74th anniversary of ghetto uprising marked in Warsaw
Events marking the 74th anniversary of the outbreak of the 1943 Warsaw Ghetto Uprising began in Warsaw on Wednesday.
Observances began with a ceremony in front of the Monument to the Ghetto Heroes attended by Prime Minister Beata Szydlo, Undersecretary of State in the Chancellery of the President Wojciech Kolarski, and other officials as well as representatives of Jewish organisations.
Those taking part in the anniversary observances included holders of the Righteous Among the Nations medal, in addition to state and local government officials, diplomats, representatives of Polish cultural institutions, and Warsaw residents.
Later in the day, ceremonies were also scheduled to be held at other memorial sites connected with the Warsaw ghetto.
April 19 marks the 74th anniversary of the 1943 Warsaw Ghetto Uprising in which Warsaw's Jews gave armed resistance to the city's German occupants, who were planning to liquidate the ghetto.
The Warsaw Ghetto Uprising broke out on April 19, 1943 in the final phase of the ghetto's liquidation launched by the Nazis few months earlier. The insurgency, that lasted until May 16, had been a symbolic act taking the small chances of success. In an uneven, almost one-month-long struggle, the poorly armed fighters of the Jewish Combat Organisation (ZOB) and the Jewish Military Union (ZZW) stood against SS and Wehrmacht soldiers, the Security Police and auxiliaries.
At 6 am on April 19, ap. 2,000 German troops along with units of Ukrainian and Lativan collaborators entered the ghetto from 2 sides. The plan was to complete the deportation action within three days, but Germans encountered heavy resistance and found themselves in an ambush by Polish Jewish insurgents maintaning a sustained fire and tossing Molotov cocktails as well as hand grenades from alleyways, sewers, and windows.
A couple hours into the fight, on the afternoon of 19 April, a symbolic event took place when two boys climbed up on the roof of a building on the square and raised two flags, the red-and-white Polish flag and the blue-and-white banner of the ŻZW. These flags remained there, highly visible from the Warsaw streets, for four days, infuriating Germans.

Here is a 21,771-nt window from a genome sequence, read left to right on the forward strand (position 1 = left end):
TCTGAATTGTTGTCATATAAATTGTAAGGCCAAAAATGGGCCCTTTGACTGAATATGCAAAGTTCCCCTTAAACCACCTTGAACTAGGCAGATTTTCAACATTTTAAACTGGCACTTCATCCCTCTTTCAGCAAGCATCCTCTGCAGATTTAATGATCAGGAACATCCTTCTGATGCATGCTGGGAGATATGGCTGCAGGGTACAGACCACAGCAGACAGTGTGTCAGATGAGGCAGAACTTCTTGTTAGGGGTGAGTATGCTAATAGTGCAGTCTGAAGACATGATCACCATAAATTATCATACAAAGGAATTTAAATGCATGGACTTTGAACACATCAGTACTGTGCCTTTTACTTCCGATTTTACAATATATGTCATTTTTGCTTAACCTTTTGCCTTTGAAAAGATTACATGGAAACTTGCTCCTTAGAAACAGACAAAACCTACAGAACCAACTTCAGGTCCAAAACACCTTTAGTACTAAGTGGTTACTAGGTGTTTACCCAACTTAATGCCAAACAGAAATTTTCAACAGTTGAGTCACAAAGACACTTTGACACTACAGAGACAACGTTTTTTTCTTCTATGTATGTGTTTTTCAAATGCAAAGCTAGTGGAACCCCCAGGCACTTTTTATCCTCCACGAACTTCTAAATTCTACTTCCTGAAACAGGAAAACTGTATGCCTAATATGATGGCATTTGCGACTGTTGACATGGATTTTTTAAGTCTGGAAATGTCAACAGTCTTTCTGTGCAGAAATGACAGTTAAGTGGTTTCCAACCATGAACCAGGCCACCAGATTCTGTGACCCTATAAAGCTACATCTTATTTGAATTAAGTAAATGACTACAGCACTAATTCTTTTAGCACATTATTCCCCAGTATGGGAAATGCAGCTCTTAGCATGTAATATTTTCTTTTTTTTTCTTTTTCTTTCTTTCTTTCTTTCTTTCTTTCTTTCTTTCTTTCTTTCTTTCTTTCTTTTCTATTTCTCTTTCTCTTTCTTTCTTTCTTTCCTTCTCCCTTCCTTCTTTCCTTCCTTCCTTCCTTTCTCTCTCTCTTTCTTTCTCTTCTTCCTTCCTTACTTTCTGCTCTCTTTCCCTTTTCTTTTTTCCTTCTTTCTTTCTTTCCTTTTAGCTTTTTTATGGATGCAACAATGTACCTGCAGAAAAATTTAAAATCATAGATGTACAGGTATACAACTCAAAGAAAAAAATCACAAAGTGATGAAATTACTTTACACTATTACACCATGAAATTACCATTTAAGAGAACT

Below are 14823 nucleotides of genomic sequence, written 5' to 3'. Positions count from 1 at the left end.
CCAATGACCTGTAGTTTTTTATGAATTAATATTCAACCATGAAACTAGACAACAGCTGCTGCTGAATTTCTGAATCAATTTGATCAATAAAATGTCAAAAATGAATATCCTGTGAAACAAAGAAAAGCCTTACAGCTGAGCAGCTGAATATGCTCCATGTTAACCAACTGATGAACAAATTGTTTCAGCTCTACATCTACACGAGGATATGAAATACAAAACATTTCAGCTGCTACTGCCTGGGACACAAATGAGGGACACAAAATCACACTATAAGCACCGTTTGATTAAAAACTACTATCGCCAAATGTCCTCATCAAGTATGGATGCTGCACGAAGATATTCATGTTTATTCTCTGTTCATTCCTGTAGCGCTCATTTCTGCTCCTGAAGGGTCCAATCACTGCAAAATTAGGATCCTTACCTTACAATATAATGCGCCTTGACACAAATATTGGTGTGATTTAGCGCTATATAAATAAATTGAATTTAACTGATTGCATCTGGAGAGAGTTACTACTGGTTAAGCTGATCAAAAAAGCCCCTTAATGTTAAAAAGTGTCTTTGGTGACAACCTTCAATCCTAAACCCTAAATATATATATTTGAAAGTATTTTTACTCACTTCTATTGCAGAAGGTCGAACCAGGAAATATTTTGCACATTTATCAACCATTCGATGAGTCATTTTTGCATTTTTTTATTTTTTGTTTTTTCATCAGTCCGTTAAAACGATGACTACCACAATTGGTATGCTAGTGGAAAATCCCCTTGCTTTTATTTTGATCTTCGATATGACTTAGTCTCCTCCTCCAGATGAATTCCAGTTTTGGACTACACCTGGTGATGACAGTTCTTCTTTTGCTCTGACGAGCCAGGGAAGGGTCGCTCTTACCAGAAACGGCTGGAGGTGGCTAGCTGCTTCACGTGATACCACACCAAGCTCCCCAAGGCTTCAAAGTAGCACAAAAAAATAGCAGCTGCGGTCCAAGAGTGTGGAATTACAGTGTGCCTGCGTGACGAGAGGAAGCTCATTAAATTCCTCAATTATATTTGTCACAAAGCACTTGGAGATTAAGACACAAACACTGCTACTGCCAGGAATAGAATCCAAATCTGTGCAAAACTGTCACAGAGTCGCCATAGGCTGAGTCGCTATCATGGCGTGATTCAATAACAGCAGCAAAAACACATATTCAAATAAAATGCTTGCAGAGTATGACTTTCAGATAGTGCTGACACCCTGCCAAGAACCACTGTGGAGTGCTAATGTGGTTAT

After a few weeks of uneven fight on May 8, 1943 the then commander of the uprising Mordechaj Anielewicz together with a group of ZOB soldiers committed suicide in a bunker at 18 Mila st. Just a handful of fighters managed to escape from the burning ghetto through the sewage system. Among them was the last commander of the uprising Marek Edelman.
It is presumed that about 6,000 insurgents died in the fighting. Survivors were mostly deported to concentration camps. Of what remained from the ghetto was razed to the ground by German troops led by SS General Juergen Stroop. Stroop was tried, convicted, and hanged for crimes against humanity in Poland March 6, 1952.
The Warsaw ghetto was established on October 12, 1940. A German decree required all Polish Jews from Warsaw to move into a designated area which German authorities sealed off from the rest of the city in November 1940.
The ghetto's population reached at its peak over 400,000 Polish citizens of Jewish descent. The first wave of mass deportations from the Warsaw ghetto to the Treblinka German Nazi extermination camp started on July 22 and lasted until September 12, 1942 embracing some 300,000 Polish Jews.
On April 19, 1943, German forces arrived at the ghetto with the intention liquidate it and deport the remaining inhabitants. This sparked the uprising.
Warsaw was the only city in Europe to have held two uprisings against the Third Reich, the 1943 ghetto uprising and the Warsaw Uprising of 1944. (PAP)